8.1 IML

Author: Shawn Storm

iml is an R package that interprets the behavior and explains predictions of machine learning models. The functions provided in the iml package are model-agnostic which gives the flexibility to use any machine learning model.

This chapter provides examples of how to use iml with mlr3. For more information refer to the IML github and the IML book

8.1.1 Penguin Task

To understand what iml can offer, we start off with a thorough example. The goal of this example is to figure out the species of penguins given a set of features. The mlr3data::penguins data set from package mlr3data will be used which is an alternative to the iris data set. The penguins data sets contains 8 variables of 344 penguins:

data("penguins", package = "mlr3data")
str(penguins)
## 'data.frame':    344 obs. of  8 variables:
##  $ species       : Factor w/ 3 levels "Adelie","Chinstrap",..: 1 1 1 1 1 1 1 1 1 1 ...
##  $ island        : Factor w/ 3 levels "Biscoe","Dream",..: 3 3 3 3 3 3 3 3 3 3 ...
##  $ bill_length   : num  39.1 39.5 40.3 NA 36.7 39.3 38.9 39.2 34.1 42 ...
##  $ bill_depth    : num  18.7 17.4 18 NA 19.3 20.6 17.8 19.6 18.1 20.2 ...
##  $ flipper_length: int  181 186 195 NA 193 190 181 195 193 190 ...
##  $ body_mass     : int  3750 3800 3250 NA 3450 3650 3625 4675 3475 4250 ...
##  $ sex           : Factor w/ 2 levels "female","male": 2 1 1 NA 1 2 1 2 NA NA ...
##  $ year          : int  2007 2007 2007 2007 2007 2007 2007 2007 2007 2007 ...

To get started run:

library("iml")
library("mlr3")
library("mlr3learners")
set.seed(1)
penguins = na.omit(penguins)
task_peng = TaskClassif$new(id = "Species", backend = penguins, target = "species")

penguins = na.omit(penguins) is to omit the 11 cases with missing values. If not omitted, there will be an error when running the learner from the data points that have N/A for some features.

learner = mlr_learners$get("classif.ranger")
learner$predict_type = "prob"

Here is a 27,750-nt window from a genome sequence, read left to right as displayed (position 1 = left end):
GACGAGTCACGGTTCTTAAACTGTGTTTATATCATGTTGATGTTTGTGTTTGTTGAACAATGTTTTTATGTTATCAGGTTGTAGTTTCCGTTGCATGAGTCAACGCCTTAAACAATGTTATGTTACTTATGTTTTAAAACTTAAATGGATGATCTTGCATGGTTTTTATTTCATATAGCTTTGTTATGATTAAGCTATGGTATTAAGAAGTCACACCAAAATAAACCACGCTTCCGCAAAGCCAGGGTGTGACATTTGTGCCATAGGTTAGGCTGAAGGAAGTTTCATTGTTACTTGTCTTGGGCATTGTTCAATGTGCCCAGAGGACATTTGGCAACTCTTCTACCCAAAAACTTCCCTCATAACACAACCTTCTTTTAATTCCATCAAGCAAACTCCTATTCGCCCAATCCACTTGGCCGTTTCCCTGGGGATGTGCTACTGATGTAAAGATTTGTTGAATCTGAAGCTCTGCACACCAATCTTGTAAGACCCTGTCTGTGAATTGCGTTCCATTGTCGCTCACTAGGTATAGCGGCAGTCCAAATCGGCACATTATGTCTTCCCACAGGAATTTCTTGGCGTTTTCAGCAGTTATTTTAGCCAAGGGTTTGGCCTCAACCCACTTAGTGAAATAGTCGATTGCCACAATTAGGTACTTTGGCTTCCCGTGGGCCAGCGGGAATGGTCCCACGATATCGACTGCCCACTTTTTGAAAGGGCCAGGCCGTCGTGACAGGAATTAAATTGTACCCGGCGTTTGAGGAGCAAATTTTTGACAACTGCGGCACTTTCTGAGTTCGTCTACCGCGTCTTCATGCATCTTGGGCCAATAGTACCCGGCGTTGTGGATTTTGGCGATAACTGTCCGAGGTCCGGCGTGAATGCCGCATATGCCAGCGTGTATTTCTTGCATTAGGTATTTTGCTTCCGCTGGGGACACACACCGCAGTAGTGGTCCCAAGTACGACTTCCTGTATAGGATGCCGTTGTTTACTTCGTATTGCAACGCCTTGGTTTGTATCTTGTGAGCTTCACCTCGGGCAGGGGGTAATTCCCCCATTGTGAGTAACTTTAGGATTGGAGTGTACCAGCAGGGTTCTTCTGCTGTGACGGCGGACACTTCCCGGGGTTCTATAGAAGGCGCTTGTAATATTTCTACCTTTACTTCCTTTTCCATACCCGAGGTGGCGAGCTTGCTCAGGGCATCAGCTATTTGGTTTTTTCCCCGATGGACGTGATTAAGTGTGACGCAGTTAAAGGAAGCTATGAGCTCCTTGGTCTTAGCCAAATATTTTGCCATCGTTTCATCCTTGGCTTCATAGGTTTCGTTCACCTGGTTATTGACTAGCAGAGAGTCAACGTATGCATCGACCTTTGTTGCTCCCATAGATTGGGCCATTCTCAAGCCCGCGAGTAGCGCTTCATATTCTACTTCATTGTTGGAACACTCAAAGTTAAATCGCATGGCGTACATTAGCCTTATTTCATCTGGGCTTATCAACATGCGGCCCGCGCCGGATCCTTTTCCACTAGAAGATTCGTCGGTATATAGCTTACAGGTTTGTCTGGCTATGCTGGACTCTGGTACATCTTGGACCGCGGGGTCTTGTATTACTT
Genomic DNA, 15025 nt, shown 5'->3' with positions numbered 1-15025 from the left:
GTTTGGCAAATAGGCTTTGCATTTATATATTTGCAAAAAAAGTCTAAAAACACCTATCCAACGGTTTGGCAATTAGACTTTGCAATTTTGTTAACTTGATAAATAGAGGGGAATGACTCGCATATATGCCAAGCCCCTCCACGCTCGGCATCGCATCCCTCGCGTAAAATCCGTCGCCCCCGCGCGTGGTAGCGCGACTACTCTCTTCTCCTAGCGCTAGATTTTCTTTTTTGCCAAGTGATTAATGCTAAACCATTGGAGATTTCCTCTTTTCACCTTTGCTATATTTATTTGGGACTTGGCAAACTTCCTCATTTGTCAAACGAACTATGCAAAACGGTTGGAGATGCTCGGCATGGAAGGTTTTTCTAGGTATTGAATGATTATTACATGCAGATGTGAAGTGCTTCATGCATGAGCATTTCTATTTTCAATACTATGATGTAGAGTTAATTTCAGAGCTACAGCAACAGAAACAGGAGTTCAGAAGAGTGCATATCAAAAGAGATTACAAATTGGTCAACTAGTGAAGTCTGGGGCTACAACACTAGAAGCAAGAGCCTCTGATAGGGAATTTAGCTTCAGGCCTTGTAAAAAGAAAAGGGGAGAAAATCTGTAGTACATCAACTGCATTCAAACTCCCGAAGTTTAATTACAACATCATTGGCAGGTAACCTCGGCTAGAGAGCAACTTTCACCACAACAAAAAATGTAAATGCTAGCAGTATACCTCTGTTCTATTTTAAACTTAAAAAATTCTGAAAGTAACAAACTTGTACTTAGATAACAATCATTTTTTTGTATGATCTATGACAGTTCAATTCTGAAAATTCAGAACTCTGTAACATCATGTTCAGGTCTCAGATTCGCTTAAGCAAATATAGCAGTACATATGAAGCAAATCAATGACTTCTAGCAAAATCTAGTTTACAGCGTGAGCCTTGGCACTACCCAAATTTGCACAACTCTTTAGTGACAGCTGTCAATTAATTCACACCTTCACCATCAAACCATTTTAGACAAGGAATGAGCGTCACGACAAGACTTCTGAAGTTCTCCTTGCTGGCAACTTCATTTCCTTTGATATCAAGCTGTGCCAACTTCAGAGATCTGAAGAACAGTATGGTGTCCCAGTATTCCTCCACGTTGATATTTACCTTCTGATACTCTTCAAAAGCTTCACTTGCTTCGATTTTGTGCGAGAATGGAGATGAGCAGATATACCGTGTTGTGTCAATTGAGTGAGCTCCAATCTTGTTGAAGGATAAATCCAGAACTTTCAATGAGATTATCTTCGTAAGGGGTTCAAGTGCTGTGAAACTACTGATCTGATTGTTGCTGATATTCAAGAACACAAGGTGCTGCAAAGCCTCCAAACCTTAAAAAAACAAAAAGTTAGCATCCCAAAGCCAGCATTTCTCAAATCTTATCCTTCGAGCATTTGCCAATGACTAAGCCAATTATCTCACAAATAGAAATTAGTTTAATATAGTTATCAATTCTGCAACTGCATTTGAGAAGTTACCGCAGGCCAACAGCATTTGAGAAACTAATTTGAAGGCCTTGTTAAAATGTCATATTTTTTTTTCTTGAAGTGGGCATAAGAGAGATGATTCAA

learner$train(task_peng)
learner$model
## Ranger result
## 
## Call:
##  ranger::ranger(dependent.variable.name = task$target_names, data = task$data(),      probability = self$predict_type == "prob", case.weights = task$weights$weight) 
## 
## Type:                             Probability estimation 
## Number of trees:                  500 
## Sample size:                      333 
## Number of independent variables:  7 
## Mtry:                             2 
## Target node size:                 10 
## Variable importance mode:         none 
## Splitrule:                        gini 
## OOB prediction error (Brier s.):  0.0179
x = penguins[which(names(penguins) != "species")]
model = Predictor$new(learner, data = x, y = penguins$species)

As explained in Section 2.3, specific learners can be queried with mlr_learners. In Section 2.5 it is recommended for some classifiers to use the predict_type as prob instead of directly predicting a label. This is what is done in this example. penguins[which(names(penguins) != "species")] is the data of all the features and y will be the penguinsspecies. learner$train(task_peng) trains the model and learner$model stores the model from the training command. Predictor holds the machine learning model and the data. All interpretation methods in iml need the machine learning model and the data to be wrapped in the Predictor object.

Next is the core functionality of iml. In this example three separate interpretation methods will be used: FeatureEffects, FeatureImp and Shapley

8.1.2 FeatureEffects

In addition to the commands above the following two need to be ran:

effect = FeatureEffects$new(model)
plot(effect, features = c("bill_length", "bill_depth", "flipper_length", "body_mass", "body_mass", "year"))
Plot of the results from FeatureEffects. FeatureEffects computes and plots feature effects of prediction models

Figure 8.1: Plot of the results from FeatureEffects. FeatureEffects computes and plots feature effects of prediction models

effect stores the object from the FeatureEffect computation and the results can then be plotted. In this example, all of the features provided by the penguins data set were used.